The honeymoon is over. Just about every day this spring, The Tennessean has featured a prominent quote from a disgruntled parent, blasting the mayor for slashing Metro's education budget. For Purcell, who had increased funding for public schools by nearly 25 percent in his first term, the ongoing outcry has been a gut buster.
And there's nothing like a budget crisis to raise the volume on complaints of both a substantive and stylistic nature. Chatter is more charged than ever about the mayor's pressure tactics, temper and general intensity. Consider this recent anecdote:
Attorney Tom Sherrard walked into City Hall to attend a rally for the Nashville Predators. Earlier, he had told a reporter that the mayor's budget cuts could disrupt the momentum that had been built for public education. The mayor pulled him into his office and had a word with him. Sherrard, the chairman-elect for the Nashville Area Chamber of Commerce, tells the Scene that their impromptu meeting was "cordial." Deputy Mayor Bill Phillips contends it was "gentlemanly." But at the time, word spread that the mayor blew up at Sherrard, flashing a marked temper that's been known to take many by surprise. Even Phillips concedes that Purcell wasn't pleased.
"It wasn't a hostile meeting," Phillips says. "We read a quote in the paper, and the mayor, instead of simmering, asked him to come in and said, 'You didn't have all the facts, therefore your quote is inaccurate,' and that was it."
And that really was it. Since his encounter with the mayor, Sherrard's been quoted several times in The Tennessean about the issue of education. Not once has he been even mildly critical of the mayor. Apparently, he's learned his lesson.
It's the worst kept secret in Metro. Mayor Bill Purcell, an otherwise charming, funny and very gifted politician, broods and steams. He loses his patience. And he doesn't suffer fools gladly. Purcell doesn't throw paperweights and slam doors. He's more civilized. Typically, when he's operating in a mild fury, he'll deliver a sarcastic comment or a relentless series of questions that will rattle the most knowledgeable department head, elected official, committee chairman or staff subordinate. A former attorney, whom his peers say could have become the best courtroom attorney in Nashville, Purcell can poke a hole in any argument or position. And while this is an undeniable asset in a mayor, his intermittently icy style can rub many people as condescending, if not downright belligerent.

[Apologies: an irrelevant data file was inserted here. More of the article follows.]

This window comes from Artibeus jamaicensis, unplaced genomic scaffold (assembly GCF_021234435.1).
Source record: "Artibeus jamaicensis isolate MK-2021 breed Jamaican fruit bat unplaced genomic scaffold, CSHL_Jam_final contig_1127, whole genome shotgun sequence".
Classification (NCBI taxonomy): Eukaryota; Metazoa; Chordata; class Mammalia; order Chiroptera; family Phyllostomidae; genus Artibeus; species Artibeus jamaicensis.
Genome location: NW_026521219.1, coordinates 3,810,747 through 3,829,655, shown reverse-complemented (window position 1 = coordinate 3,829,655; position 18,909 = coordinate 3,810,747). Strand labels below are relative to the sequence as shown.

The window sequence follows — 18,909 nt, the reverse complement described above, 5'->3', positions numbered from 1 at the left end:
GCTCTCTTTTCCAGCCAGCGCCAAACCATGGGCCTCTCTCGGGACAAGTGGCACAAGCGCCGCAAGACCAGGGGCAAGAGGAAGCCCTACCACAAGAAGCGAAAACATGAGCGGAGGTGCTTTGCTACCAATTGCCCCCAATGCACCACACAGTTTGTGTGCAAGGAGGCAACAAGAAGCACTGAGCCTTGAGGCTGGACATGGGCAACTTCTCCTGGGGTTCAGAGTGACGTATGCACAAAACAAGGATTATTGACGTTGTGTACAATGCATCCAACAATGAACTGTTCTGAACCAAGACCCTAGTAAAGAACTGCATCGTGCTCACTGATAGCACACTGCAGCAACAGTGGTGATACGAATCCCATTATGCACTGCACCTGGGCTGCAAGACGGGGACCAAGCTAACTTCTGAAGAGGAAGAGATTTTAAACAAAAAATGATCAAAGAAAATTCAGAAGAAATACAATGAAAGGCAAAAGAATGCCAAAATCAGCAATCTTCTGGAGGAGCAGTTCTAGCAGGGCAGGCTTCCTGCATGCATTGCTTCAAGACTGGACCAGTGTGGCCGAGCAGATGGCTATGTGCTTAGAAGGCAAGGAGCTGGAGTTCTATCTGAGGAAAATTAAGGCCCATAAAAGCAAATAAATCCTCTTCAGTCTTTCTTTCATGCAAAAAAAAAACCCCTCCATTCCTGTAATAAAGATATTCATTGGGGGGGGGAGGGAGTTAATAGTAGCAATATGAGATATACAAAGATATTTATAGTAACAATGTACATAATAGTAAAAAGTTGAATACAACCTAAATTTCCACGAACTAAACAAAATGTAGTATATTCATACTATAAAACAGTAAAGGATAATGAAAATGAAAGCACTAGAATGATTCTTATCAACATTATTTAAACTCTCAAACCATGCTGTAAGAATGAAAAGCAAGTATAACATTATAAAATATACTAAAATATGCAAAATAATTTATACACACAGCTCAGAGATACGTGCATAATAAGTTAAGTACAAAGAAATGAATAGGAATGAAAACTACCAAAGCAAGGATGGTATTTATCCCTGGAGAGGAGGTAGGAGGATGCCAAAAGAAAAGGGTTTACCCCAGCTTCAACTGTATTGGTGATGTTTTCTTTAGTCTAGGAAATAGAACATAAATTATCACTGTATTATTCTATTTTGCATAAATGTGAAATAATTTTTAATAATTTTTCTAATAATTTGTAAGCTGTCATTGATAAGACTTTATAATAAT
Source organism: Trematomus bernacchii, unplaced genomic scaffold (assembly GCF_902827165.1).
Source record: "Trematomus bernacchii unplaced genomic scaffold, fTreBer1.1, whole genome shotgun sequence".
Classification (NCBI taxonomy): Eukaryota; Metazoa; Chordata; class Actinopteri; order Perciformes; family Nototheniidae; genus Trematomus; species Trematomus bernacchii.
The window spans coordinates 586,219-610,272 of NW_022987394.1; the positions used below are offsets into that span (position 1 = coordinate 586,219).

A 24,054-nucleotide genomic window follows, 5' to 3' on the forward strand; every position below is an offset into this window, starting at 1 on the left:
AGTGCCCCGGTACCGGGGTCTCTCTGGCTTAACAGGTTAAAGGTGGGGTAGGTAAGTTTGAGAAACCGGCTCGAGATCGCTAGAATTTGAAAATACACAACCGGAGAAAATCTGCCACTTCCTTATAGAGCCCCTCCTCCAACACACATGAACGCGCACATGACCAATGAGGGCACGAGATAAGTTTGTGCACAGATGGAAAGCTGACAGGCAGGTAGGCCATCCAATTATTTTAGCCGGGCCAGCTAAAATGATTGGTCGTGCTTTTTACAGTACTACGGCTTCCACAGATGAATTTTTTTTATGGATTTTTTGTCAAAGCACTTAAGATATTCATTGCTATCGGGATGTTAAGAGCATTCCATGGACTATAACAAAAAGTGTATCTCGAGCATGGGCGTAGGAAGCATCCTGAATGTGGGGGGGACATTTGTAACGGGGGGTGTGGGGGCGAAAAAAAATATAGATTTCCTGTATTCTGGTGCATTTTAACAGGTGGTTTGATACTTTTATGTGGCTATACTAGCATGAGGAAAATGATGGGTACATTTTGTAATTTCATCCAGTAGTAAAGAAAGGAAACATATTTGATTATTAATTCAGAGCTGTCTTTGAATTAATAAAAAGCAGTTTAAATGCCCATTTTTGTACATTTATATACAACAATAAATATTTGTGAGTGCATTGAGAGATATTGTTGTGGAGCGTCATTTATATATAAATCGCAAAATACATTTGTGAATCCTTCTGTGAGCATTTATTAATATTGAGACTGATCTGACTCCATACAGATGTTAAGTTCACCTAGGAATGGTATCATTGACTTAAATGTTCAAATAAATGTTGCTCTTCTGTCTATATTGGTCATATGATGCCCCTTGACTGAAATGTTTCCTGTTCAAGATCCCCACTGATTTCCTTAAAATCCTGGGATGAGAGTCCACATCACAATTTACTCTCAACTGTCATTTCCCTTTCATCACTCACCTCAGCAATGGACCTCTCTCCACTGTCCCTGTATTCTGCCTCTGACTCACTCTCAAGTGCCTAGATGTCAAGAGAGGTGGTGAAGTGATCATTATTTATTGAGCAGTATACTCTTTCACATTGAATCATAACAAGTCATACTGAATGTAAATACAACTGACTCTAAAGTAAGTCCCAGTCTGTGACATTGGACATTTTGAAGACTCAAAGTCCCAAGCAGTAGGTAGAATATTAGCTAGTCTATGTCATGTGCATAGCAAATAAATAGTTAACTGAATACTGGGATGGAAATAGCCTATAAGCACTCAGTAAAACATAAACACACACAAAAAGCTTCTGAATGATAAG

"You hear about his temper from all walks of life," says one department head. "And it's not just from Metro groupies. It's from the business community, neighborhood leaders, you name it."
After an astonishingly successful first term during which the mayor pushed through nearly all of his initiatives without much rancor, Purcell has stumbled into his first crisis since he took office in 1999. Forced to make nearly $100 million in budget cuts, Purcell has angered his progressive base, which has always loved his policies more than his personality. Now, with Purcell slashing, if not eliminating, funding for a mental health court, affordable housing, legal aid and other more liberal-minded programs, none of them is rushing to his defense.
Meanwhile, the mayor's conservative detractors, including Metro Council members Charlie Tygard and Chris Whitson, are trying to amend his proposed budgets, claiming that they can restore funding for the school system. It's a difficult time for the mayor, and to some it's showing now more than ever.
Phillips says that he's never seen his boss lose his temper. "He is not somebody who screams or pounds on the table. When's he's beginning to get irritated with something, he gets quieter."
But many Metro Council members, regardless of whether they support his initiatives, say that the mayor can turn a minute political disagreement into a drag-down feud. "He is a master of debate," says one Metro Council member. "He is just very good at it, and he normally wins. And you'll get your ears laid back if you don't agree with his stance."
"He has a temper," says another council member. "Everyone knows about it."
Council member Jim Shulman is more forgiving of Purcell than many of his colleagues. But even he acknowledges that the mayor's temperament can be jarring. "I think the mayor can be very direct when he believes in something, and he can be very forceful. In a way, that's a great thing. In other ways, it can be too forceful and tend to surprise the person he's talking to."
"I think he's frustrated with our situation," says another Metro Council member. "He believes that the cuts are not the fault of Metro. He believes that the cuts at the federal and state level, plus a changing economy, are responsible. That's why he's frustrated these days."